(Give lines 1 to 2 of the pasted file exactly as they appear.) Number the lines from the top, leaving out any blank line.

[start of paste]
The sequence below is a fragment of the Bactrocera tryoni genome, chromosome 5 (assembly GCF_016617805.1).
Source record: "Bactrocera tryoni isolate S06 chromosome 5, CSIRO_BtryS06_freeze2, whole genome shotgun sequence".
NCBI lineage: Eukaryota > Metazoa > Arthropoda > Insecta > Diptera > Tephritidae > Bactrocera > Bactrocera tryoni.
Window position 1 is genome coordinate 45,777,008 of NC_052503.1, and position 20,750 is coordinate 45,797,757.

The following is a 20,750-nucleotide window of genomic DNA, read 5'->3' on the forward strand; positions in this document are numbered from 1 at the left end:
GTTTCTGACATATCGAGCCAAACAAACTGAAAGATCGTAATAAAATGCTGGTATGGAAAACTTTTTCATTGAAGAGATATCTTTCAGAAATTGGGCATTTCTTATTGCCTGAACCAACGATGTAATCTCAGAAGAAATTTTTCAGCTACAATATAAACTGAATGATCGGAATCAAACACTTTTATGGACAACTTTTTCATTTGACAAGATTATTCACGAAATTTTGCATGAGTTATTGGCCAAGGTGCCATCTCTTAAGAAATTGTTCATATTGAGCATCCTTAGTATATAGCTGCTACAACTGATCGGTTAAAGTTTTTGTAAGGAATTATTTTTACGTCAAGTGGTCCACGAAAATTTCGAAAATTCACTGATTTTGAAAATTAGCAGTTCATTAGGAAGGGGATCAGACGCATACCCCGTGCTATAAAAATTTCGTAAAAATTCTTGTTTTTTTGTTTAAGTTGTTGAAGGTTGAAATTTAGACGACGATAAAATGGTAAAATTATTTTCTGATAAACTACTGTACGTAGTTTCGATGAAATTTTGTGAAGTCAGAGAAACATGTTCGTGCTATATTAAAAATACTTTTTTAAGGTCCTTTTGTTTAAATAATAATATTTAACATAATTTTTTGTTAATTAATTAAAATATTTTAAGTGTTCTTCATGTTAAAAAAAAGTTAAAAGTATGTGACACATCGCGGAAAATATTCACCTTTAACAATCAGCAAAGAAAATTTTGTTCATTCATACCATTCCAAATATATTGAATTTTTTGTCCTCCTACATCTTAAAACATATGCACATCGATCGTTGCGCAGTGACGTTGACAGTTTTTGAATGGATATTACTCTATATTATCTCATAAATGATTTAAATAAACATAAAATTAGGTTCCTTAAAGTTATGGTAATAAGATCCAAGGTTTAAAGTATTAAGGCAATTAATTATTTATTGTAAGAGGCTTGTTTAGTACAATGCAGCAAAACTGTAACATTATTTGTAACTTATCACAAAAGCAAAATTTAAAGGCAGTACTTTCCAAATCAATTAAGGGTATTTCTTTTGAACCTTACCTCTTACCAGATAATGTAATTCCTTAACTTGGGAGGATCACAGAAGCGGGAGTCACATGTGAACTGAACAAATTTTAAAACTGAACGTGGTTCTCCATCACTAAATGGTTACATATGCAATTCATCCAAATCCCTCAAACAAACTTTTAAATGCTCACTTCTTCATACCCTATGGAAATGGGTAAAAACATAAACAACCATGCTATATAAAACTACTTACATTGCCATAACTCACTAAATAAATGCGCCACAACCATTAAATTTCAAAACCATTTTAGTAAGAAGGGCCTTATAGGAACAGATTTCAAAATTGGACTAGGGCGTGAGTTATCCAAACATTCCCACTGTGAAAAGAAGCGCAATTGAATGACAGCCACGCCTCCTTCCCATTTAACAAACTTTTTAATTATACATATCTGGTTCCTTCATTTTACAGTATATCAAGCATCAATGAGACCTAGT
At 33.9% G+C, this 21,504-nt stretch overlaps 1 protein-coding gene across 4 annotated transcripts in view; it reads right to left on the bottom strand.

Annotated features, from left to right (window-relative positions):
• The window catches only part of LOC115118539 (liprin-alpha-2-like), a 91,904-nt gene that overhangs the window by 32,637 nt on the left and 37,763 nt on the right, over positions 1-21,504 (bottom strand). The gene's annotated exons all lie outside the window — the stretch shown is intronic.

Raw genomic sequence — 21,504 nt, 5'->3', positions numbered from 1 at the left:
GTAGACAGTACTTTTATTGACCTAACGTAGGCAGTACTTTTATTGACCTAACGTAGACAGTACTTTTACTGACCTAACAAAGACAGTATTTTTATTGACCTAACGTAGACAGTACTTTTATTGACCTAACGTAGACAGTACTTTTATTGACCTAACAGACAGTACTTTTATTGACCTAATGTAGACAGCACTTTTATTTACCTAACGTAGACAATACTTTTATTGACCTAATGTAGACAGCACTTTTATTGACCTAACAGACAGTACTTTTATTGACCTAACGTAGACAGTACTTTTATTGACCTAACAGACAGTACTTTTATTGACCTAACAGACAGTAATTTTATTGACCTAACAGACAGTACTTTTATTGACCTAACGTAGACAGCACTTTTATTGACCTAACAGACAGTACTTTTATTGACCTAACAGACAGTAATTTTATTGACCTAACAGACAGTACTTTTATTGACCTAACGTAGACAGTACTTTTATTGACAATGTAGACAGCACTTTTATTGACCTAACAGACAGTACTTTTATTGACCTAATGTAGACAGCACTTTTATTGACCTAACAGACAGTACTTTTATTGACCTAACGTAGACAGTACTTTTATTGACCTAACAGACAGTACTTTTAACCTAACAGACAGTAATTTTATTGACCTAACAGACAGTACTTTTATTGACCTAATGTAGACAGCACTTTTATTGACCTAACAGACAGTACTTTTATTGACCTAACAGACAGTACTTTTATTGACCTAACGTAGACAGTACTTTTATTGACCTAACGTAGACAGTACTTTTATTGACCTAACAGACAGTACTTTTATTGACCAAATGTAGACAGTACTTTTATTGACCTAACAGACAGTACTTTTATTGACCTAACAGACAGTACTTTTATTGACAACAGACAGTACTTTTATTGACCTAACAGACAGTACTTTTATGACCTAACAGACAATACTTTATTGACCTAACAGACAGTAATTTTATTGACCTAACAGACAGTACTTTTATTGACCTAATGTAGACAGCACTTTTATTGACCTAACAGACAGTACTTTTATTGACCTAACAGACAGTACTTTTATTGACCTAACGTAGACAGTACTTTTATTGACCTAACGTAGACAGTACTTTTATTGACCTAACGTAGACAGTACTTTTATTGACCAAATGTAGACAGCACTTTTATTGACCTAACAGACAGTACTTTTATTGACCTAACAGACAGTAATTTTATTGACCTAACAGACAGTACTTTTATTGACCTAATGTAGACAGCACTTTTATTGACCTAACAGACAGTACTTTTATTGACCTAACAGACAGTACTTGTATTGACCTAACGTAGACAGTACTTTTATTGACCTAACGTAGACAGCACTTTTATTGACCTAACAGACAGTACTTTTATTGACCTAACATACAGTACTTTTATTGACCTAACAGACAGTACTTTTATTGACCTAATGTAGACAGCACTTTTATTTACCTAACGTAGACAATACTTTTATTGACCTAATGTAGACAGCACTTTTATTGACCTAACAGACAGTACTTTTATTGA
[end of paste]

The sequence below is a fragment of the Bactrocera tryoni genome, chromosome 5 (assembly GCF_016617805.1).
Source record: "Bactrocera tryoni isolate S06 chromosome 5, CSIRO_BtryS06_freeze2, whole genome shotgun sequence".